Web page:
Sure, there’s no club scene here in the Falls. But there’s little demand for it either. I mean, Manayunk is right next door, and Regional Rail can get you within eyeshot of Old City if that’s your kind of thing.
East Falls is home to William Penn Charter, Philadelphia University and Drexel School of Medicine. It’s also the place where many students from Temple and Saint Joseph’s universities call their off-campus rental homes.
This is the category where it gets a little trickier for wee lads and lasses, though. When St. Bridget School closed in 2012, it left a noteworthy impact on educational options in the Falls.
But Thomas Mifflin School – home of the stately clock tower at Midvale Avenue and Conrad Street and some really cool crossing guards – is still here, and despite some issues between school and community in the past, an effort to unite the two continues.
The Friends of Mifflin School group speaks to the neighborhood’s level of community engagement insofar as it’s an effort to support the catchment-zone mainstay and ultimately lead to more incoming families sending their children there instead of to charter or other public schools not in the neighborhood.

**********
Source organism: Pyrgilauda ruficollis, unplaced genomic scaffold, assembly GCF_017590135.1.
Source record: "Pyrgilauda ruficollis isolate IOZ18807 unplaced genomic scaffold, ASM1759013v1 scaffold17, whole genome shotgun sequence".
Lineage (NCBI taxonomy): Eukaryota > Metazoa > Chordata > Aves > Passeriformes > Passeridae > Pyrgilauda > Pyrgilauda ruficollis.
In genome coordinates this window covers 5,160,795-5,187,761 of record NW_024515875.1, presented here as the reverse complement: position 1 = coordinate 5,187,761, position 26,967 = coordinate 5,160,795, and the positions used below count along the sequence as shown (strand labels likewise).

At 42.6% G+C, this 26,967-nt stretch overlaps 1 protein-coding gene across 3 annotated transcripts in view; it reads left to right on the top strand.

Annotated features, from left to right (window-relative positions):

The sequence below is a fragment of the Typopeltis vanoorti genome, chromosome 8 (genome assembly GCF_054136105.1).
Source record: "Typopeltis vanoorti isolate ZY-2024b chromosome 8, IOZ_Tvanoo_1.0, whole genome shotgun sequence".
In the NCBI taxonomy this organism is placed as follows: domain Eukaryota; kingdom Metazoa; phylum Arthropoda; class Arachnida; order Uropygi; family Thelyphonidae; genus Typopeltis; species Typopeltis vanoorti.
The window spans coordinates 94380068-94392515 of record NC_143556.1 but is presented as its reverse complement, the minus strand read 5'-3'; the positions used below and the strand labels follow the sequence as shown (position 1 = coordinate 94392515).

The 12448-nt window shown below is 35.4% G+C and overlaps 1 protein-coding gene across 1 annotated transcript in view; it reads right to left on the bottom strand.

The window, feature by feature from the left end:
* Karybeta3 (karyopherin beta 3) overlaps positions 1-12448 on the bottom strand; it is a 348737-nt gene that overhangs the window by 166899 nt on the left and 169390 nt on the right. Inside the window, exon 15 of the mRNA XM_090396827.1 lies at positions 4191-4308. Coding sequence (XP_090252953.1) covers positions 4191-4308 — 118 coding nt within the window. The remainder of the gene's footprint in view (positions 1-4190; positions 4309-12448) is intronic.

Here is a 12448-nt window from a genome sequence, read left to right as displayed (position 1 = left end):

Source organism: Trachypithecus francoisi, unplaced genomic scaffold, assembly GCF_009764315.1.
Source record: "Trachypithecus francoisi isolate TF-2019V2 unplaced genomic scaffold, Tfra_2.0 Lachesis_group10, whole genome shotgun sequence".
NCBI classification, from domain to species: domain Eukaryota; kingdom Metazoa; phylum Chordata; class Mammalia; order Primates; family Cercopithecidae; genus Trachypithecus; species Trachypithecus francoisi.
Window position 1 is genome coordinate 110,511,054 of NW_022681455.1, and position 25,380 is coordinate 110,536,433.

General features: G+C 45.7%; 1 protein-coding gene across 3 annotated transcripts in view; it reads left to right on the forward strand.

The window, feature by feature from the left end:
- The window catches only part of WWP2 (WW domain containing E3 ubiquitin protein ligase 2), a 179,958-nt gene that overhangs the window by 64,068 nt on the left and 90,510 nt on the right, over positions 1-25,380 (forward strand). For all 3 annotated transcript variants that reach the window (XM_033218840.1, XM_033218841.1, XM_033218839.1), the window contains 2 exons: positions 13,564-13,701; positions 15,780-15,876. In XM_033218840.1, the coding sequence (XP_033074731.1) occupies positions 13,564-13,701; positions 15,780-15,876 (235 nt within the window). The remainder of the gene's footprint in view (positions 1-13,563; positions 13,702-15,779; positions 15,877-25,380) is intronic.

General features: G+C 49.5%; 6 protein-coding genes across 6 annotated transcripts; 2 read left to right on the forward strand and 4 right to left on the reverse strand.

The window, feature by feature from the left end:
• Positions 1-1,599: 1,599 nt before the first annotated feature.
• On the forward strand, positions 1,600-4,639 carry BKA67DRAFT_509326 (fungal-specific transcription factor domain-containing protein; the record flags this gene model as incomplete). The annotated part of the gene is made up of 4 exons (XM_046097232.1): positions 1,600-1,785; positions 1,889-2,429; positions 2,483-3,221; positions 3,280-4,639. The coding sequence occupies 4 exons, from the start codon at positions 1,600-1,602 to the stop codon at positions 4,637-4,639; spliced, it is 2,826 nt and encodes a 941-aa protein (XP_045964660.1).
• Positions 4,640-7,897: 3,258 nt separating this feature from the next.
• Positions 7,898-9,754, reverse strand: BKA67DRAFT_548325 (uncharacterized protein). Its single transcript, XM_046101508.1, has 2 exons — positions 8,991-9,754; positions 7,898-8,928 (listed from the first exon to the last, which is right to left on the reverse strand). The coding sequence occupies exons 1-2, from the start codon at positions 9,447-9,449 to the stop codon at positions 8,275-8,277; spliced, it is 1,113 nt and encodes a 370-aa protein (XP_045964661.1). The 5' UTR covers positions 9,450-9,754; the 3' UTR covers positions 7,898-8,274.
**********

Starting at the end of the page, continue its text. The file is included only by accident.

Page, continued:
It’s an ongoing process and, hopefully, one that will foment a culture of unity.
6. Home prices
In a 2013 real-estate feature about offerings in East Falls, the Inquirer reported that “The median price is $245,000. Rowhouses and twins go for $200,000 to $300,000, detached houses for low $400,000s to mid-$500,000s.”
This sounds about right two years later. In 2005, our home fell smack dab in the middle of that rowhouse range, and prices on the block for homes up for sale tend to remain in that area.
As for the other side of Midvale, stretching up Warden Drive from the Falls of Schuylkill Library past one of the best sledding hills this side of the Poconos and Philadelphia University, up toward the pristine little nook of gorgeous homes on Netherfield Drive, there are some big-money mansions that also fall into the East Falls footprint.
All told, you can find homes of all financial shapes and sizes here, which helps explain why professionals both new and established and families both large and just starting to grow call themselves Fallsers.
Remember how I mentioned our whole issue with parking in Fairmount and how it played a role in our move from Fairmount to East Falls. Yeah, no. That doesn’t happen here.
On our block, both sides of the street have alley-accessible driveways and $35/annual residential parking permits that keep most of the blocks unjammed. If it’s the little things that matter most, this is an important little thing.